With the Heroes Act in Republican-dominated senate limbo for over 45 days, Congressman Hakeem Jeffries has a new bill to move public infrastructure projects forward.

But House Democrats haven’t forgotten about the Heroes Act, which they are still pushing for. The legislation could pump $3.9 billion into the Metropolitan Transportation Authority (MTA) which is looking at a $10 billion deficit after their fare and toll revenue was ravaged by COVID-19.

“Later on this week, we will take up the Moving Forward Act, consistent with our promise to the American people that we would fix our crumbling and broken infrastructure and transportation system and do it in a comprehensive way,” Jeffries said.

The Moving Forward Act, in the transportation committee, will focus on building new infrastructure that will meet with the demands of mitigating climate change, according to the bill. This will dedicate $1.5 trillion over the next five years to reimagining transportation across the nation on the metropolitan level by providing resources to the agencies that run them.

Congresswoman Katherine Clark struck a familiar chord with the claim that if the bill passes both houses could not only provide funding healthcare resources and operational funds for municipalities suffering financially from COVID-19 but that it will restore the physical infrastructure of the United States.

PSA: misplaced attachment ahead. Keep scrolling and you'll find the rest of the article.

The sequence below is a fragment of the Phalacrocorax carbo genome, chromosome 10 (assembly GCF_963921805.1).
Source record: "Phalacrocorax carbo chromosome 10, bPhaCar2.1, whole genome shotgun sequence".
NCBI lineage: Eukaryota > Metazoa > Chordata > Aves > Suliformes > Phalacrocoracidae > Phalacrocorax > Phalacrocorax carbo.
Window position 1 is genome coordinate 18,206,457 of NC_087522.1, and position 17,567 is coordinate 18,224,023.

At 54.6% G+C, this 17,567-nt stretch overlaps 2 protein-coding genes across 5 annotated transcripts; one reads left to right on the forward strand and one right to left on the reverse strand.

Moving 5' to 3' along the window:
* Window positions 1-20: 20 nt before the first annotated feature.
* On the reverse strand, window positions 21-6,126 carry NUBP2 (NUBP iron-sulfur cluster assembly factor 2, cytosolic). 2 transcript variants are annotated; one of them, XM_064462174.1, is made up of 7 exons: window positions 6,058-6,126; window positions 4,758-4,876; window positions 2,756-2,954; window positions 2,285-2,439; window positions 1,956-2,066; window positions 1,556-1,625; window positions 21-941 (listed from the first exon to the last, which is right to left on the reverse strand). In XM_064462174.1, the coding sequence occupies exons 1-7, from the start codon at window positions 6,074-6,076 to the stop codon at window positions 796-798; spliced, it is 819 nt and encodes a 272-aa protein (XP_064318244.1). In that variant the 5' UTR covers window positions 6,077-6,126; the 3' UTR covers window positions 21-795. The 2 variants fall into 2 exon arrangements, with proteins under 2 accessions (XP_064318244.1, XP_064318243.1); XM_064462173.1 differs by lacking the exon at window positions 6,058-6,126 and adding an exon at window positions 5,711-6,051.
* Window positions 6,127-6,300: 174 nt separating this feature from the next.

“We are presenting tangible steps to support, strengthen, and rebuild our country,” Clark said.

But the bill is no quick read with over 2,300 pages detailing who gets the money and how they can spend it. But the House Democrats are confident that this will stimulate job growth for Americans across the country.

Up to $300 billion would go toward fixing roads and bridges with the money being doled out by the Secretary of Transportation in the form of grants. These funds will be prioritized for projects that reduce road congestion and implement safety for pedestrians as well as cyclists. There will also be grants for cities with “zero death” traffic goals such as New York City and Jersey City’s Vision Zero.

But while the emissions requirements for projects to access the funds may not be popular with climate change naysayers, the requirement to use only steel and other materials manufactured in the United States just might.

Mass transit may not be the same if the research into building out a hyper-loop goes well also.

If you’re game, you can view all 2,309 pages of the Moving Forward Act here.


Original story here.